T1 - A subjective study of how community pharmacists in Great Britain spend their time

AU - Rutter, Paul M.

AU - Hunt, Adrian J.

AU - Darracott, R.

AU - Jones, Ian F.

PY - 1998/12/1

Y1 - 1998/12/1

N2 - Increasingly, community pharmacists are expected to provide a greater range of pharmaceutical services. However, the fact remains that nobody really knows what they do and how long they spend doing it. This study attempted to gain baseline information, on a national scale, as to how community pharmacists spend their time. The study took place on a different day each week over seven successive weeks and involved all stores belonging to a national pharmacy chain. Pharmacists were asked to estimate how much time they spent on 16 pre-defined categories that represented their work. One thousand and eighty four usable replies were analysed. Dispensing accounted for the largest proportion of their time, 37 per cent (±1 per cent), prescription monitoring 12 per cent (± 0.6 per cent) and counselling patients 6.7 per cent (± 0.2 per cent). Work attributed to the provision of services for the National Health Service (NHS) occupied nearly 70 per cent of the pharmacists' time, whereas time spent on professional activities accounted for less than a third of their time. Variation between time spent on the 16 categories for each day of the week was generally minimal. However, time spent on patient oriented services such as counselling and responding to symptoms was higher at the weekend. The methodology employed was simple, easy to apply, inexpensive and appears to be reproducible.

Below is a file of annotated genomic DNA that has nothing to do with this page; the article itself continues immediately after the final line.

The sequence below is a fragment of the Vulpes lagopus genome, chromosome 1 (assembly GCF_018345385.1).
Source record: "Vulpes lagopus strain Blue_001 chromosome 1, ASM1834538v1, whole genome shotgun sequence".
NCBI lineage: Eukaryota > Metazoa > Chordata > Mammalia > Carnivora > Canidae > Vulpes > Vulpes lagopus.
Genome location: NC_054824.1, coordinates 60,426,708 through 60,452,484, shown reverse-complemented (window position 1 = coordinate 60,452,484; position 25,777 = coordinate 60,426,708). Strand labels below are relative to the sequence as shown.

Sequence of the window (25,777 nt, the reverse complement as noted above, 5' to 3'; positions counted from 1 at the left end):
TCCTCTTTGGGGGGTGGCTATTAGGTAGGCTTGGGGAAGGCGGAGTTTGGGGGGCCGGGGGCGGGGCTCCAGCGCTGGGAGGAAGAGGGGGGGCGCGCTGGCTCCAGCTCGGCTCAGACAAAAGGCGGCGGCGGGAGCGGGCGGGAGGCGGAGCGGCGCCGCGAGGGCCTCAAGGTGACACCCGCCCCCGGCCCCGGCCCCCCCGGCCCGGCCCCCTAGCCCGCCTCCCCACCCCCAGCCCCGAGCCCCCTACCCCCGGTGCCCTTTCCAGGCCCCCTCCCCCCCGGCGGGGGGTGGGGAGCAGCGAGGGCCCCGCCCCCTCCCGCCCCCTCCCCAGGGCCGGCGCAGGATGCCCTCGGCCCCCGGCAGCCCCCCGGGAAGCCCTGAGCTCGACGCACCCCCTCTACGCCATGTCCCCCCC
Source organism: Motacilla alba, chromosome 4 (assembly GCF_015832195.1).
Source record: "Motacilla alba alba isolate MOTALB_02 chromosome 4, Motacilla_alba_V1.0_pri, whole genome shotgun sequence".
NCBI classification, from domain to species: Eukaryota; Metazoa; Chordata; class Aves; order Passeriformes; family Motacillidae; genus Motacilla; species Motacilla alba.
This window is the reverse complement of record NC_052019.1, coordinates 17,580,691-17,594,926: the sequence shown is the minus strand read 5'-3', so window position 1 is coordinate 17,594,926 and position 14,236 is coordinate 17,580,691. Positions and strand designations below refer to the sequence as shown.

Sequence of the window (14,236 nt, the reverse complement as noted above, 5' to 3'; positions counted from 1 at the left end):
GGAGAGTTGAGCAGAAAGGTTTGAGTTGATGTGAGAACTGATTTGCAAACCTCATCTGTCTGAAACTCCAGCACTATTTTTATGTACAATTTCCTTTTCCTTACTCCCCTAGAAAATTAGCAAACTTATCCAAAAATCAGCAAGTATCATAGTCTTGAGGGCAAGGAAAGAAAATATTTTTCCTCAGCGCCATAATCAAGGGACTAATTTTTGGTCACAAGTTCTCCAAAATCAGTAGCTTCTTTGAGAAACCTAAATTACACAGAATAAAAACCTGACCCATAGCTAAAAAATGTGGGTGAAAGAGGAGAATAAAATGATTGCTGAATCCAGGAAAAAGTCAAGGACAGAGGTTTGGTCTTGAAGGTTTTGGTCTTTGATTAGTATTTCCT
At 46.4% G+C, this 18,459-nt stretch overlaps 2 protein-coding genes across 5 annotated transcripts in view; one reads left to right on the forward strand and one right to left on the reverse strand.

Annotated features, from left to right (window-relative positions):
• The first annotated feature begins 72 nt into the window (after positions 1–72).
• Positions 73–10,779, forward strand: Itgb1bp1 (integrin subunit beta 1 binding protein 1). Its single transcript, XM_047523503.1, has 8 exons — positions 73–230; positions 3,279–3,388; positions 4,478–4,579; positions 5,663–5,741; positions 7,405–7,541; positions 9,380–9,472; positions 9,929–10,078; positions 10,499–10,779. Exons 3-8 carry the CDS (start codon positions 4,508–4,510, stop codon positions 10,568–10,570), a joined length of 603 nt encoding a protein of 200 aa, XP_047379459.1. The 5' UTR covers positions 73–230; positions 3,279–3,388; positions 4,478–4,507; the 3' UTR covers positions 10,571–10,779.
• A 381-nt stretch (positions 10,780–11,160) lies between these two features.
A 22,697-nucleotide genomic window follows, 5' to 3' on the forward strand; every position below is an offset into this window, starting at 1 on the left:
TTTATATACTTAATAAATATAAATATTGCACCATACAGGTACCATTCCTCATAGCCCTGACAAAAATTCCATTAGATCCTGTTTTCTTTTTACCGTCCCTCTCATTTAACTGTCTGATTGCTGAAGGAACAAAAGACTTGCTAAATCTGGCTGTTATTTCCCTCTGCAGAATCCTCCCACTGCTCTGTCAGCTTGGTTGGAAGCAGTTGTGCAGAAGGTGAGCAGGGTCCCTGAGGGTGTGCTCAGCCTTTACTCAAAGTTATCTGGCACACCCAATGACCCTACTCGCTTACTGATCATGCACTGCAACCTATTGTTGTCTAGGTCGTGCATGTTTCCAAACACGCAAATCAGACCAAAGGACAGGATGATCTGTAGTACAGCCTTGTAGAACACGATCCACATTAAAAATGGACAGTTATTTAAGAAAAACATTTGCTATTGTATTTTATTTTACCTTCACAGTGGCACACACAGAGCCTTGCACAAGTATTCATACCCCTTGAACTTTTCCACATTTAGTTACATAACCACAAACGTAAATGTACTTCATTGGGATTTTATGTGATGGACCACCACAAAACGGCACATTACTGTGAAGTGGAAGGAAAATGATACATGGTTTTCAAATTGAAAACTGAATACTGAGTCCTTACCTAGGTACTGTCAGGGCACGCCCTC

AB - Increasingly, community pharmacists are expected to provide a greater range of pharmaceutical services. However, the fact remains that nobody really knows what they do and how long they spend doing it. This study attempted to gain baseline information, on a national scale, as to how community pharmacists spend their time. The study took place on a different day each week over seven successive weeks and involved all stores belonging to a national pharmacy chain. Pharmacists were asked to estimate how much time they spent on 16 pre-defined categories that represented their work. One thousand and eighty four usable replies were analysed. Dispensing accounted for the largest proportion of their time, 37 per cent (±1 per cent), prescription monitoring 12 per cent (± 0.6 per cent) and counselling patients 6.7 per cent (± 0.2 per cent). Work attributed to the provision of services for the National Health Service (NHS) occupied nearly 70 per cent of the pharmacists' time, whereas time spent on professional activities accounted for less than a third of their time. Variation between time spent on the 16 categories for each day of the week was generally minimal. However, time spent on patient oriented services such as counselling and responding to symptoms was higher at the weekend. The methodology employed was simple, easy to apply, inexpensive and appears to be reproducible.

KW - Great Britain

KW - Job analysis

KW - Pharmacists, community

KW - Subjective evaluation

KW - Time studies

UR - http://www.scopus.com/inward/record.url?scp=0032429372&partnerID=8YFLogxK

UR - https://www.scopus.com/sourceid/67938?origin=recordpage

M3 - Article

AN - SCOPUS:0032429372

VL - 15

SP - 252

EP - 261

JO - Journal of Social and Administrative Pharmacy

JF - Journal of Social and Administrative Pharmacy

SN - 0281-0662

IS - 4

ER -

ID: 16116083